In the basement of her lovely old home at the top of Prospect Hill in Somerville, Janine Fay has created what is surely among the most expensive art installations in Greater Boston.
The greatest expense by far? Years and years worth of insulin.
Fay, who was diagnosed with type 1 diabetes 22 years ago, has spent years turning the detritus associated with the medicine that keeps her alive into a sort of interactive exhibit about disease and treatment.
“Creativity helps people process and deal,” said Fay, a retired real estate agent who was also a longtime server at the Harvard Club of Boston. “Creativity is the key to human liberation.”
And so she turned the tools of her survival into something liberating.
Syringes fill 5-gallon water jugs and pickle jars and mezcal bottles. Dozens of vials of long-acting insulin line displays made from the toaster-sized styrofoam boxes that arrive at her doorstep, sometimes holding two vials the size of your thumb. In the corner, a mannequin is stuck full of syringes: Our Lady of Perpetual Injections.
“What it is, is altars to the various things that keep me alive,” Fay said.
The vials and syringes that fill Fay’s installation are empty now, injected into her body to help turn the carbohydrates in her food into energy — or, put more simply, to keep her alive. Fay is on Medicare, but still pays hundreds of dollars out of pocket a month for the simple privilege of living with her disease instead of dying from it.
As Massachusetts lawmakers and Governor Charlie Baker once again wrestle with how best to overhaul and update the state’s health care laws, the out-of-control price of prescription drugs — and insulin in particular — is among a handful of issues that can’t wait any longer. As manufacturers have raised prices, the cost of a vial of insulin has skyrocketed in recent years, reaching an average of about $450 in 2016, according to the Health Care Cost Institute. How much insulin a person with diabetes needs varies, but many with type 1 require about two or three vials a month.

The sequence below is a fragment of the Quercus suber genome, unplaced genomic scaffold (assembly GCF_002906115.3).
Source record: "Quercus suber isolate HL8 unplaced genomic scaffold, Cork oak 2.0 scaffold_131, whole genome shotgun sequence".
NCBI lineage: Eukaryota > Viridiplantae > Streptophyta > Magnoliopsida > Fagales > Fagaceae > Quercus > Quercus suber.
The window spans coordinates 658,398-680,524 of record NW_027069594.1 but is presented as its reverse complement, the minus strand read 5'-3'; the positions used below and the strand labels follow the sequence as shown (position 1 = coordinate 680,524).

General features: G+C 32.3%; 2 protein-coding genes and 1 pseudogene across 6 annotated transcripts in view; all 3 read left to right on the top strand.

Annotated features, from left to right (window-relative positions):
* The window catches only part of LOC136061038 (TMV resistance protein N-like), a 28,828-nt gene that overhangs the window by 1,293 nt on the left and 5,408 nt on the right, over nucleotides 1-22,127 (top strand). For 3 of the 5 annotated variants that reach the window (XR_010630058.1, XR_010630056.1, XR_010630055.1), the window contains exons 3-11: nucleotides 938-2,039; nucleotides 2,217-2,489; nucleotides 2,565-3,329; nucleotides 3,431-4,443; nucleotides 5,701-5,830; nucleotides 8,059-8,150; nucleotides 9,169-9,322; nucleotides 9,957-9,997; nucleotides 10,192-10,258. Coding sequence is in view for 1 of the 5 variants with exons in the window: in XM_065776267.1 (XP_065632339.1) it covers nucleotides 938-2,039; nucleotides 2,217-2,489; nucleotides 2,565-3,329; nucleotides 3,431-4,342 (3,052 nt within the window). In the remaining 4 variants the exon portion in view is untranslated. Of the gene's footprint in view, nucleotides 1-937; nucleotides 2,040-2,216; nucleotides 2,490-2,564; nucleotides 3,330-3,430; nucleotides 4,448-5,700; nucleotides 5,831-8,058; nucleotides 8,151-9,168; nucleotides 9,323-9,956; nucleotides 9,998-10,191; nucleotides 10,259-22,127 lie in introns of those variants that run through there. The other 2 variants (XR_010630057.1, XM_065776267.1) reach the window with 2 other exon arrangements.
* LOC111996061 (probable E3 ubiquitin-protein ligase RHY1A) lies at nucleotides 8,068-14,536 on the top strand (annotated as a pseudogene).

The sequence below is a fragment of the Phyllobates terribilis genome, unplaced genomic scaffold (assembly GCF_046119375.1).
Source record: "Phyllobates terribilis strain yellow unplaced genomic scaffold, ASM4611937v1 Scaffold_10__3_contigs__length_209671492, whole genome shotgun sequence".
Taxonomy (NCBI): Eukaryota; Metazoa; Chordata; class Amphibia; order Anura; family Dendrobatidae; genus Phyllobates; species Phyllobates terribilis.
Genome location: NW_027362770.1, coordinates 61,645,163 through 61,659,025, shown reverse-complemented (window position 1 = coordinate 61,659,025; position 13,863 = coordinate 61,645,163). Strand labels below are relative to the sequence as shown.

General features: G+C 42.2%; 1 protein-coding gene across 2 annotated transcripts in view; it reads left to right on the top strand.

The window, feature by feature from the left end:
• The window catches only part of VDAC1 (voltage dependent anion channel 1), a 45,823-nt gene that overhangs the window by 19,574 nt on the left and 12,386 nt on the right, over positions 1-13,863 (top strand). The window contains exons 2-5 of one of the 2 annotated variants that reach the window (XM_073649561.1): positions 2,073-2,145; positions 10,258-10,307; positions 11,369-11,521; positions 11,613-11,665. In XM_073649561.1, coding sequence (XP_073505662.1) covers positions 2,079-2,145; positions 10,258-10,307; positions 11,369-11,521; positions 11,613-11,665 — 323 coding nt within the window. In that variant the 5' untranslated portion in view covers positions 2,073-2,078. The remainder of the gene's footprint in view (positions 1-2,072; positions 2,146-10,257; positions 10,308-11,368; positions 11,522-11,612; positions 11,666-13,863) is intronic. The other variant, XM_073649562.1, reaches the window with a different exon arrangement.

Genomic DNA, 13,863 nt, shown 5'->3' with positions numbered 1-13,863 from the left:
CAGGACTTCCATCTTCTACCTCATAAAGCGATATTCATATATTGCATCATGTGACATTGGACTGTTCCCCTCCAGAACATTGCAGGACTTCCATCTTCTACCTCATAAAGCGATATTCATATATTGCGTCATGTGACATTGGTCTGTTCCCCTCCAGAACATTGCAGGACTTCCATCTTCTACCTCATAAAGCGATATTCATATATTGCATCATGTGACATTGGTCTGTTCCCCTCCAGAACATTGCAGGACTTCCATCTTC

Already, those who can’t afford insulin resort to rationing it, trying to stretch a vial by taking less insulin than they need. A search of the crowd-funding website GoFundMe turns up more than 7,000 people raising money for insulin, and a blog by a crowd-funding expert: “How to Get Insulin When You Can’t Afford It: Six Ideas.” In July, a Minnesota man named Jesimya David Scherer-Radcliff died because he was trying to make it until payday, his family said, when he could afford the relatively simple medication that keeps him alive.
“Everyone with diabetes knows how much insulin they have in their refrigerator,” said Chris Noble, an advocate for insulin access who has lived with type 1 diabetes since childhood, speaking recently at a Greater Boston Interfaith Organization event, where 750 packed a Dorchester union hall to urge lawmakers to pass health care reform.
A wide-ranging proposal from the governor’s office would prevent the costs of insulin from continuing to skyrocket. But a Senate bill goes further, and includes a provision that would cap co-pays for insulin at $25 a month with no deductible. The House expects to go forward with a prescription drug pricing plan as well, though the details have not been released.
A co-pay cap like the one in the Senate bill isn’t perfect. It doesn’t drive down the already high sticker price of insulin, which has been in use for about a century (another provision in the bill attempts to address the price). The risk is that out-of-pocket savings will be passed on through higher insurance premiums.
But for people with high deductible plans, a co-pay cap could literally be a lifesaver, Noble said, because they currently have to pay hundreds of dollars per vial of insulin until their deductible is met. Those who can’t afford that will inevitably try to ration what they have. They’ll try to make it a few more days until payday. And some of them will die.
After hearing Noble speak at the interfaith event, I asked Fay if it would be OK to bring him over to see what she’d built in the basement.
“I’d like for more people to be able to see it,” said Fay, who doesn’t know many other people living with Type 1 diabetes.
And so, on a sunny day in November, Noble and I descended the bulkhead stairs into the temple Fay built to her disease.
“Wow,” Noble said. “I feel like I tell this story, but to see it in a visual sense is so powerful.”
He pulled out one of the small plastic drawers that line one wall: “This alone would be tens of thousands of dollars of insulin.”
They talked about their diseases and compared what they use to monitor blood sugar. They made plans to connect Fay to other people living with diabetes, stockpiling and sharing insulin in case of emergencies.
“For us, who’ve been living with this condition for so long, it’s like a sixth sense,” Noble said. “Our lives are absorbed in this. I look at a piece of food and I know how much insulin I need to take for that food.”
Fay said her collection began by necessity: Syringes can’t just be tossed in the trash. But she soon decided to save everything, and make something beautiful and meaningful.
In a brochure that accompanies the exhibit, Fay says she is “grateful to be living proof that it is possible to live a long and healthy life with type 1 diabetes.”
Shouldn’t everyone, regardless of how much money they have, be given the same opportunity?